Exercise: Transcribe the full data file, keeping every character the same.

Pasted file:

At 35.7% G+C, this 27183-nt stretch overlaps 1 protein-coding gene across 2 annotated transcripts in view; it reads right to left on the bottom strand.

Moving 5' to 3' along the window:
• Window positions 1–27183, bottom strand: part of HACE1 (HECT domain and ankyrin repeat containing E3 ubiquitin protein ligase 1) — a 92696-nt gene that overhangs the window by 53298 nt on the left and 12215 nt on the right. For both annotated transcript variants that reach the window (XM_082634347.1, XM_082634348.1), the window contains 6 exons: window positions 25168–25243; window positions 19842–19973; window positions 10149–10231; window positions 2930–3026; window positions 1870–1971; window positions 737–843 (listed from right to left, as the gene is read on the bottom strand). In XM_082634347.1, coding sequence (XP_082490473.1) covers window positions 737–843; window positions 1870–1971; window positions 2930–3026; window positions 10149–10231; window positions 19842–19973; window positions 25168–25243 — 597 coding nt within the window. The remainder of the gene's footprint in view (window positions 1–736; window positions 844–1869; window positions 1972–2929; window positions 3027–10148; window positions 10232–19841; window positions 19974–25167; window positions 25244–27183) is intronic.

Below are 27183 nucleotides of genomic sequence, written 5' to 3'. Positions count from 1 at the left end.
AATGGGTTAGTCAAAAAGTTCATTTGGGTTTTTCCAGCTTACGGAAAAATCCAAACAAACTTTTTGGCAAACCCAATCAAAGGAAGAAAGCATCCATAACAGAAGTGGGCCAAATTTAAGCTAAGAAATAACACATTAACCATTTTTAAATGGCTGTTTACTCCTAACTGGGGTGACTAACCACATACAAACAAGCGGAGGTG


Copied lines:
At 35.7% G+C, this 27183-nt stretch overlaps 1 protein-coding gene across 2 annotated transcripts in view; it reads right to left on the bottom strand.

Moving 5' to 3' along the window:
• Window positions 1–27183, bottom strand: part of HACE1 (HECT domain and ankyrin repeat containing E3 ubiquitin protein ligase 1) — a 92696-nt gene that overhangs the window by 53298 nt on the left and 12215 nt on the right. For both annotated transcript variants that reach the window (XM_082634347.1, XM_082634348.1), the window contains 6 exons: window positions 25168–25243; window positions 19842–19973; window positions 10149–10231; window positions 2930–3026; window positions 1870–1971; window positions 737–843 (listed from right to left, as the gene is read on the bottom strand). In XM_082634347.1, coding sequence (XP_082490473.1) covers window positions 737–843; window positions 1870–1971; window positions 2930–3026; window positions 10149–10231; window positions 19842–19973; window positions 25168–25243 — 597 coding nt within the window. The remainder of the gene's footprint in view (window positions 1–736; window positions 844–1869; window positions 1972–2929; window positions 3027–10148; window positions 10232–19841; window positions 19974–25167; window positions 25244–27183) is intronic.

Below are 27183 nucleotides of genomic sequence, written 5' to 3'. Positions count from 1 at the left end.
AATGGGTTAGTCAAAAAGTTCATTTGGGTTTTTCCAGCTTACGGAAAAATCCAAACAAACTTTTTGGCAAACCCAATCAAAGGAAGAAAGCATCCATAACAGAAGTGGGCCAAATTTAAGCTAAGAAATAACACATTAACCATTTTTAAATGGCTGTTTACTCCTAACTGGGGTGACTAACCACATACAAACAAGCGGAGGTG